My advice to a first-time couchsurfer is seek to truly understand. The people you meet along your travels, your hosts, the locals, and the cultures you encounter.... Don't be afraid to ask questions, and return the favor to your hosts or locals who help you in some way. Take them out to eat or give a simple gift—be creative. Creating meaningful connections all over the world will go a long way. And, of course, don't forget to have a blast. After all, CouchSurfing is also about creating inspiring experiences that you will one day tell your grandkids about, on your rocking chair.

Have you ever had any role models or mentors? Describe the most influential and what he or she taught you.
My father and mother have been the most influential people in my life. Each have shown me very different qualities that I sometimes have a hard time putting together, so I will instead describe the mentor/coach who I alluded to above. He's the one who hired me as a young product designer at Adobe, and eventually helped build the foundation of what now is a massive user experience and research team in that company. One of the biggest lessons I learned from him was simply to have fun in a stressful situation, or, in other words, to make a stressful situation fun (unless, of course, that would be inappropriate). It's amazing how powerful that technique is—give it a try sometime.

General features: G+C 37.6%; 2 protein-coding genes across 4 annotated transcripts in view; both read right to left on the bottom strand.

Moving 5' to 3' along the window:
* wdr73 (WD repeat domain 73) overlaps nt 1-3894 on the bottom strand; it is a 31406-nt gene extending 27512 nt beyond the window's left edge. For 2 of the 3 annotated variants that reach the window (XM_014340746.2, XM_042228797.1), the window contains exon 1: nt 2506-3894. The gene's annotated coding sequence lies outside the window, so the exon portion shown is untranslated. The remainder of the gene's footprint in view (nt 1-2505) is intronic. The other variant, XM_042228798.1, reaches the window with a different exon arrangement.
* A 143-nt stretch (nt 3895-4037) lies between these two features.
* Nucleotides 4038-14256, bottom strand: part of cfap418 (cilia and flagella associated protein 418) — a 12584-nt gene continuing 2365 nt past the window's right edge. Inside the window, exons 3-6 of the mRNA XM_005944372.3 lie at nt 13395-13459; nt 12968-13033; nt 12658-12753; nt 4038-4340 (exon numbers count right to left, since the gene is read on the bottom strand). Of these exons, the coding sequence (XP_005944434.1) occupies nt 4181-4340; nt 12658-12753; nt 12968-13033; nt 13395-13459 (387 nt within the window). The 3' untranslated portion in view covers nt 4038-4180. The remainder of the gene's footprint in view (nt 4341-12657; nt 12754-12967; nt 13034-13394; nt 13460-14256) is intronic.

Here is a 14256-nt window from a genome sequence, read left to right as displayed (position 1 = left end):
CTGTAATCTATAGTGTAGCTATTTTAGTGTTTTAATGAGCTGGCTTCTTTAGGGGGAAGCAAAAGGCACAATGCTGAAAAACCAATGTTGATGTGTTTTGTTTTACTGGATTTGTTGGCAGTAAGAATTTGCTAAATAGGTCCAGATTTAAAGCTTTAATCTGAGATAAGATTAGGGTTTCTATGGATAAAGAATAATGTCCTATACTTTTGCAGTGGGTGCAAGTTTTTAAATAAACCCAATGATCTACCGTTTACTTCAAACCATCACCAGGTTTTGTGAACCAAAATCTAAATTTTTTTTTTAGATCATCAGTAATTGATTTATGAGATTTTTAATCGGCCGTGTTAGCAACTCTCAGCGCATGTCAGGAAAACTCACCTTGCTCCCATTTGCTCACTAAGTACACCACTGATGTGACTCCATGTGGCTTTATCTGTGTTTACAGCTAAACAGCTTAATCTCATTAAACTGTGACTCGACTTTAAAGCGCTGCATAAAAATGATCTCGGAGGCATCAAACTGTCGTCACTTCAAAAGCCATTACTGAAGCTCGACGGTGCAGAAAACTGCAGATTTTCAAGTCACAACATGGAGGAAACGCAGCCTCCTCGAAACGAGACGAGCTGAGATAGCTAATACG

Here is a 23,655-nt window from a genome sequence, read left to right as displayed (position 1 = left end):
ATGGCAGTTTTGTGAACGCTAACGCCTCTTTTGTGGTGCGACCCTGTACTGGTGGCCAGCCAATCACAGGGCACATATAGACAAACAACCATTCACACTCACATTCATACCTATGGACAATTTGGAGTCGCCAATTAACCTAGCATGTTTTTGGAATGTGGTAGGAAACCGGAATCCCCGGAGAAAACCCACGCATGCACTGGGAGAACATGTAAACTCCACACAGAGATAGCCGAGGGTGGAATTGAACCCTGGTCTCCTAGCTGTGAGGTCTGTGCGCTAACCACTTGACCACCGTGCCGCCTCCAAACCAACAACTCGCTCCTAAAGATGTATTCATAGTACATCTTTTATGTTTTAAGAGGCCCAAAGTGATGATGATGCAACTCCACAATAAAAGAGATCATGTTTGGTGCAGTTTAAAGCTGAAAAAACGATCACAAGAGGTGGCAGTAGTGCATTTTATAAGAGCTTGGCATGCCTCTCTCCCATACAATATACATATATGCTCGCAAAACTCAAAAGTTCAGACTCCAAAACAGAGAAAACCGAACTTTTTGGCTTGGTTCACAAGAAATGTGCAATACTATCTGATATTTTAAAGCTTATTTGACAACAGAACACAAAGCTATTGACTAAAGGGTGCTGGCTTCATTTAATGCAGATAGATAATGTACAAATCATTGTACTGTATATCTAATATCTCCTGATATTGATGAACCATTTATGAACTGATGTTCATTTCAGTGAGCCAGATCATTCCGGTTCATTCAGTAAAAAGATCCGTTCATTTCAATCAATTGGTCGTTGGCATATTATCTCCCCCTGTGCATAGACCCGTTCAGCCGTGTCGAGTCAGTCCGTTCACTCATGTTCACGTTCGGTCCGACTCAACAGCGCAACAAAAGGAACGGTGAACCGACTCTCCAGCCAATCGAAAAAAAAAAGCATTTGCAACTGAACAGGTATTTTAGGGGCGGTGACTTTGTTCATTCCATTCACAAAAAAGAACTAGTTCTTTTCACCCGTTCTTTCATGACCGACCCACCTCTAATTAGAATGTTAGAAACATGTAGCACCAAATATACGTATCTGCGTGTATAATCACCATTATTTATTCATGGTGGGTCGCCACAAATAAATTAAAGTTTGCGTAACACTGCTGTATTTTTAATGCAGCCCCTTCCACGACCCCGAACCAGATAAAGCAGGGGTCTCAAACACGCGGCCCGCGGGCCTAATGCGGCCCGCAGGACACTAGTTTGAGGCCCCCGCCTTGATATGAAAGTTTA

Do you have a life philosophy?
Many. It's on my CouchSurfing profile: Learn from the past, live in the present, hope for the future. It's about improvement, not perfection. Keep learning new things. Strive for balance. You have the power to choose a positive attitude and believe in yourself. No pain, no gain. Just do it, now!

Have you ever run into a problem or experienced a near accident that made you think twice about your travel style?
Knock on wood.

If you had to choose a different career, what would it be and why?
Interior designer. I like design aesthetics but also utility/practicality. The spaces I would design would be highly functional and experiential to all senses. I love playing around with light effects, and mixing in temperature, smells, touch, and sound would make it such an amazing experience.

Name three things you still want to cross off your life bucket list.
Pay my respects to Bruce Lee (and his son) at his grave this year on July 20, his 70th birthday.

Have lunch/dinner with Sixto Rodriguez. (I highly recommend watching the movie Searching for Sugar Man.)

Swim with dolphins.